29 Feb 2012

The Beautiful Père Lachaise Cemetery in Paris

On a recent trip to Paris I visited the Père Lachaise cemetery for a second time. It's a very peaceful place, and well worth a visit - especially on a sunny weekday in Paris (Mondays are good, as most museums are shut).

Most people visit to pay their respects (or just tick off the list) Jim Morrison of the Doors' grave. It's hidden behind a few others, and always crowded with tourists. One of my favourite graves is a very plain one - that of Amedeo Modigliani, the Italian artist who lived and died in France at the tragic age of 35.

Another famous inhabitant is Oscar Wilde, whose grave was recently cleaned and protected with a perspex screen (after years of women putting lipstick kisses on the grave, which was slowly eroding it). People now just kiss the perspex, which casts some interesting shadows.

Another artist remembered here is Jacques-Louis David, who painted my favourite painting -  "The Farewell of Telemachus & Eucharis" (owned by the Getty Collection in Los Angeles). Although he has a memorial here, his body is buried in Brussels - only his heart lies here.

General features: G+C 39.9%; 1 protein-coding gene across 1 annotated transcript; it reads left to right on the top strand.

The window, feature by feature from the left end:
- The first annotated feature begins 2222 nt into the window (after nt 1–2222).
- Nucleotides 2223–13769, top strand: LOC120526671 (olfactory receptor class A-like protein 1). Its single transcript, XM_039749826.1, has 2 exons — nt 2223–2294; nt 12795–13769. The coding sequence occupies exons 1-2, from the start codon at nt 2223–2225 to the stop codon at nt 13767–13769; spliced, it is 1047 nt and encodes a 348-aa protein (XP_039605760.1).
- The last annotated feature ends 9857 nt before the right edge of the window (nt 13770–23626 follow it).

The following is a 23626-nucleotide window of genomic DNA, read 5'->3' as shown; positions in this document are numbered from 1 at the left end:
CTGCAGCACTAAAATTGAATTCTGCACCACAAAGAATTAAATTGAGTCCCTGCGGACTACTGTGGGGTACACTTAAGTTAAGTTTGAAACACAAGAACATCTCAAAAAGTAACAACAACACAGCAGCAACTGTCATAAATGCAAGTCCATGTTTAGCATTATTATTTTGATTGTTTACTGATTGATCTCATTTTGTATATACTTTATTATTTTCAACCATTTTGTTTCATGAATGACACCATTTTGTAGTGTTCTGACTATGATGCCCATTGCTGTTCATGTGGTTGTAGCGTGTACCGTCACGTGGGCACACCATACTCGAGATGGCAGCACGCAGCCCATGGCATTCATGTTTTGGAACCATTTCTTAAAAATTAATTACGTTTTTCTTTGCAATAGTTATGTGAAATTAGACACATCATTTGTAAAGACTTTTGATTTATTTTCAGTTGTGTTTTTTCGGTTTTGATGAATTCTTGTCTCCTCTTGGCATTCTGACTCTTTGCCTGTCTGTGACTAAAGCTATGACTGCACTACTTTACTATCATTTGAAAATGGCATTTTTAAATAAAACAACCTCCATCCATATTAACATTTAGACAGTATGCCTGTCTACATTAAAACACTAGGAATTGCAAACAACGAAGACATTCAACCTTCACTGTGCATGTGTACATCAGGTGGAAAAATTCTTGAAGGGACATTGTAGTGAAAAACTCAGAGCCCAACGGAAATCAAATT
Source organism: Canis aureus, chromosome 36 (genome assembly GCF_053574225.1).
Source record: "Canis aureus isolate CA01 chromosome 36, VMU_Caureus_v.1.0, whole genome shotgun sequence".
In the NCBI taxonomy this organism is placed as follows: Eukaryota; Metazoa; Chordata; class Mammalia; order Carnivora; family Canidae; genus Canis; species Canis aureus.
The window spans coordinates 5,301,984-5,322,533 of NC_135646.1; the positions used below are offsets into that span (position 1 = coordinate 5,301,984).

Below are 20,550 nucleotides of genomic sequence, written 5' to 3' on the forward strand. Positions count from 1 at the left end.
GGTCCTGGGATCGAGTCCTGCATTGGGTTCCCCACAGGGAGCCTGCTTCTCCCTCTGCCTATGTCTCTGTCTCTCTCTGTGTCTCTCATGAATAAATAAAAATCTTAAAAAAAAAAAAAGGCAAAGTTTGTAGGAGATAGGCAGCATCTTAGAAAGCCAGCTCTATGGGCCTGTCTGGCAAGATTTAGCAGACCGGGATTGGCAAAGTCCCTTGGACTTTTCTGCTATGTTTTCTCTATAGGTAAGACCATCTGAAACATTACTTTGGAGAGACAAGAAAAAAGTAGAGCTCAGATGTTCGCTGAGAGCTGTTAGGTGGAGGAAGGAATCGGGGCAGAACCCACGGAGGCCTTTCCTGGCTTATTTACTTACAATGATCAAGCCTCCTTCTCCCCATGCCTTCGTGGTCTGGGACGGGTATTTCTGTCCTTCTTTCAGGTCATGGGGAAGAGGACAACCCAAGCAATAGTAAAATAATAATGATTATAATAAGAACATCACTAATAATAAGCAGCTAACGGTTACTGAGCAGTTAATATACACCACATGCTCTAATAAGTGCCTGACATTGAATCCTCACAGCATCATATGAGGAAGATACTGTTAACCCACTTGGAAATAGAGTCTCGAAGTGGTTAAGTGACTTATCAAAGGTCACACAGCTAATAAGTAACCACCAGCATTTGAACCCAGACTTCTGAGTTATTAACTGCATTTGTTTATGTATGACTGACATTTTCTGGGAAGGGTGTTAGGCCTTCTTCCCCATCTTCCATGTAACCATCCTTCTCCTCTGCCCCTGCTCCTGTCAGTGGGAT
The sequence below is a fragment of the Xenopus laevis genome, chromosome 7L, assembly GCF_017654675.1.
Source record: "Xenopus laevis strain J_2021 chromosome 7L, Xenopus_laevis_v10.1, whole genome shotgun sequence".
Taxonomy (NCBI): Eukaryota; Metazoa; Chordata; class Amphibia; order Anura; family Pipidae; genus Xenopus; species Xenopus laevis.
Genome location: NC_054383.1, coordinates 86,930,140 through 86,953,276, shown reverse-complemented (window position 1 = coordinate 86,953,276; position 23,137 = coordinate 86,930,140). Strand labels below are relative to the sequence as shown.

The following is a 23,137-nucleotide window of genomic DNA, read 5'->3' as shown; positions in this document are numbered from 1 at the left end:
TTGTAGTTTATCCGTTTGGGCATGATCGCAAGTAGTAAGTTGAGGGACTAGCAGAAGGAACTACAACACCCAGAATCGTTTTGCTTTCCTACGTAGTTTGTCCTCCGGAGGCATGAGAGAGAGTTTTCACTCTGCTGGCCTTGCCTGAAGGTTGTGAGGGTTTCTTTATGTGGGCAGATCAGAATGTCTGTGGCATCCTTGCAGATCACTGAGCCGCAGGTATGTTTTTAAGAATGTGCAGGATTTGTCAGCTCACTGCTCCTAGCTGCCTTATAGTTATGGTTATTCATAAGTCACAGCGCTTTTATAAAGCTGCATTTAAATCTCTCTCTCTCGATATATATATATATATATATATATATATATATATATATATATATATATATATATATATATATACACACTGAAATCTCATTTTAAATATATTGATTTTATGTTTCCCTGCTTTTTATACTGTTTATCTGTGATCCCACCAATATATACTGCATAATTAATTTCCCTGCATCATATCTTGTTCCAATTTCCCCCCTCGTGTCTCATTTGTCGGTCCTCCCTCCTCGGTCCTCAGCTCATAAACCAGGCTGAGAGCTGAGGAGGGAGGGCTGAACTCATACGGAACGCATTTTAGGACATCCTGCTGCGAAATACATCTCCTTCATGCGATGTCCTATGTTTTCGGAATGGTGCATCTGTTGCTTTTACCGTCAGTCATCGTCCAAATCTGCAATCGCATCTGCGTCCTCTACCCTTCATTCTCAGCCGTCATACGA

There are hundreds of old tombs and graves, with elaborate decoration and much rust, which can be seen just wandering around, whichever route you take around the massive cemetery.

I have only visited in winter, when the lanes are lined with leaf-less trees. I would love to return in spring, when the place is filled with blossom, but in winter it is so picturesque, with long shadows cast by the low sun.

On the western side of the cemetery is a wonderful and poignant collection of memorials to the Holocaust, with incredible sculptures. No-one could fail to be moved looking at these.

N'oublions jamais - let us never forget...

It is an active cemetery, with new people buried there, as well as being cremated in the imposing crematorium in the north-west corner. Many small tombs along the walls of the crematorium are marked "inconnu incinéré" which means "unknown cremated". Most of these date back to WWII in 1943 and 1944. In the central courtyard lies a small area filled with flower arrangements for those whose cremations are taking place that day, some of the flowers already withering away.

More photos of this fascinating place can be found on my website.

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